Connect with us

News

Gunn and Hosemann announce appointees to flag commission

Published

on

Lt. Gov. Hosemann’s flag commission appointees, left to right: Reuben Anderson, J. Mack Varner and Sherri Carr Bevis (Photos courtesy Hosemann)

Under the law removing and replacing the old Mississippi state flag with its Confederate “stars and bars” imagery, a nine member commission is to review and decide on one new prospective state flag design.

Gov. Tate Reeves, Lt. Gov. Delbert Hosemann and House Speaker Philip Gunn are each to appoint three members to the commission.

Gunn announced the following appointees Wednesday:

Oxford Mayor Robyn Tannehill: “Robyn’s background as a businessperson in the marketing industry, and as a community leader in north Mississippi makes her a perfect member of the commission. She is known for her passion for Mississippi and for having a forward-thinking vision for her community and our state. I’m confident that she will be a vocal and active member of the commission.”

Mississippi Gulf Coast Community College President Dr. Mary Graham: “Dr. Graham has proven herself to be a visionary leader for the entire Mississippi Gulf Coast region. Her dedication to preparing our students for jobs in the 21st century through focusing on and growing workforce development initiatives is exemplary. Everyone admires the work of Dr. Graham and she will be a great voice for Mississippians on the commission.”

TJ Taylor – Speaker Gunn’s Policy Director: “TJ Taylor has been a member of my staff for five legislative sessions. He is a graduate of the University of Southern Mississippi and Mississippi College Law School. He has served as policy advisor, general counsel and currently serves as policy director for my office. He has been a key figure in the success of the effort to build support and ultimately pass legislation to change the state flag and ultimately form this commission. His passion for this issue and his calm demeanor will add much to the commission’s process while representing the voice of a younger generation of Mississippians.”

Hosemann announced his appointees on Facebook Wednesday in the following post:

“Reuben Anderson, first African American Justice of the Mississippi Supreme Court; J. Mack Varner, a longtime Vicksburg attorney; and Sherri Carr Bevis, community liaison for Singing River Hospital/former public school teacher will serve as our appointees to the Commission charged with recommending a new “In God We Trust” State flag to voters.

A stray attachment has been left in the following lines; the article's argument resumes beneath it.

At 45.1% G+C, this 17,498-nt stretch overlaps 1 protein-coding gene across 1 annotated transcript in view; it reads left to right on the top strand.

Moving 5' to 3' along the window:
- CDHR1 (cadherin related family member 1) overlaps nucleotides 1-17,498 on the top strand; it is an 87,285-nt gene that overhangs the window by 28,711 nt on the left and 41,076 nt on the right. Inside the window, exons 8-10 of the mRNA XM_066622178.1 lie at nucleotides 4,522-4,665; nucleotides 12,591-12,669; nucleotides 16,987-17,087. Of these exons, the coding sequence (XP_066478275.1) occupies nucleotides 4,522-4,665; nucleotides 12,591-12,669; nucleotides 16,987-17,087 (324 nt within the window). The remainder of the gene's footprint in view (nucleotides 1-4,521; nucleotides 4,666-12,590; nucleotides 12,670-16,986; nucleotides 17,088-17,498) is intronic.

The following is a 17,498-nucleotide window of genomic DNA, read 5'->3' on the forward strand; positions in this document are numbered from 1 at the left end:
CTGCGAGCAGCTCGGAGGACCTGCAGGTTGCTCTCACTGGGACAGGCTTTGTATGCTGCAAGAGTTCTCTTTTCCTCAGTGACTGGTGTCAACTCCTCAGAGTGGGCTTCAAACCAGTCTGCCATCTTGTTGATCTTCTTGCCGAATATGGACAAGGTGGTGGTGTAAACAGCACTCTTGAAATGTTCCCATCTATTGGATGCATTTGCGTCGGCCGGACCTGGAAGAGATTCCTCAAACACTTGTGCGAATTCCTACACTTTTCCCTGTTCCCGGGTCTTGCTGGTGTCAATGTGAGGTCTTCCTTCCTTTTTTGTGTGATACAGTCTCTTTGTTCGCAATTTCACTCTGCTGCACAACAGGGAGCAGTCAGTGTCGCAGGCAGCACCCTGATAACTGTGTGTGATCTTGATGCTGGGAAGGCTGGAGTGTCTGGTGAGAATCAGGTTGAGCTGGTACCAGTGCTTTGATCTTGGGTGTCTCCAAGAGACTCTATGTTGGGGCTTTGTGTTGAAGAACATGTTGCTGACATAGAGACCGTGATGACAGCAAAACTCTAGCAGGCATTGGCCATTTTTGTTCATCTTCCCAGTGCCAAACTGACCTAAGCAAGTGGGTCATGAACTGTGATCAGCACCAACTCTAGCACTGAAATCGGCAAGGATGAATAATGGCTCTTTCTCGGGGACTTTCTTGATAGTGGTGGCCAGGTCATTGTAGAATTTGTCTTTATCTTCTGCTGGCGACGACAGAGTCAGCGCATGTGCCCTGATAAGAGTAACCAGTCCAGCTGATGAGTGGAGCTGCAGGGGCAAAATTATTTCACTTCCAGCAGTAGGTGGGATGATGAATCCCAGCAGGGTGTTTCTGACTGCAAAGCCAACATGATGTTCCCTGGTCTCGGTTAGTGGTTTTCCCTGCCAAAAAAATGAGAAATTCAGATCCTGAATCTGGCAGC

“These three individuals have a heavy responsibility to bear in the coming weeks. Because of their character, and the diversity of their backgrounds and perspectives, I have confidence they will come to a conclusion which will be respectful of our past and reflect a bright future.

The commission has until Sept. 15 to present a design to the state Legislature. The commission’s design will be put to a straight up or down vote on the Nov. 3 general election ballot. If Mississippians reject the design, the commission will go back to the drawing board to come up with another design to be voted on in 2021.

If you have a flag design you would like to have the commission consider, read this story for information on how to submit your design.

Business

The Klondyke has new owners

Published

on

Woody and Holly Ramo, the new owners of the Historic Klondyke Trading Post, (ohoto by David Day)

Woody and Holly Ramo have purchased the Klondyke, 100 N. Washington St., from Rhonda Day.

“We’re going to update the place a bit and bring  back breakfast, dinner and Karaoke,” Woody Ramo said. “I’m so excited,” Holly Ramos added.

The Ramos are best known for operating The Games Bar and Restaurant in Delta, Louisiana, a business they purchased in 2016.

“I am so happy for Holly and Woody,” Day said. “They are the perfect couple to operate the Klondyke and carry on the hundred-year tradition of serving the Vicksburg community.”

The Historic Klondyke Trading Post has been in continuous operation for more than 60 years serving food, and a business called the Klondyke has been in that location since the 1930s. A restaurant, saloon or bar has been in the location since the 1890s when the SilverMoon Cafe sat there.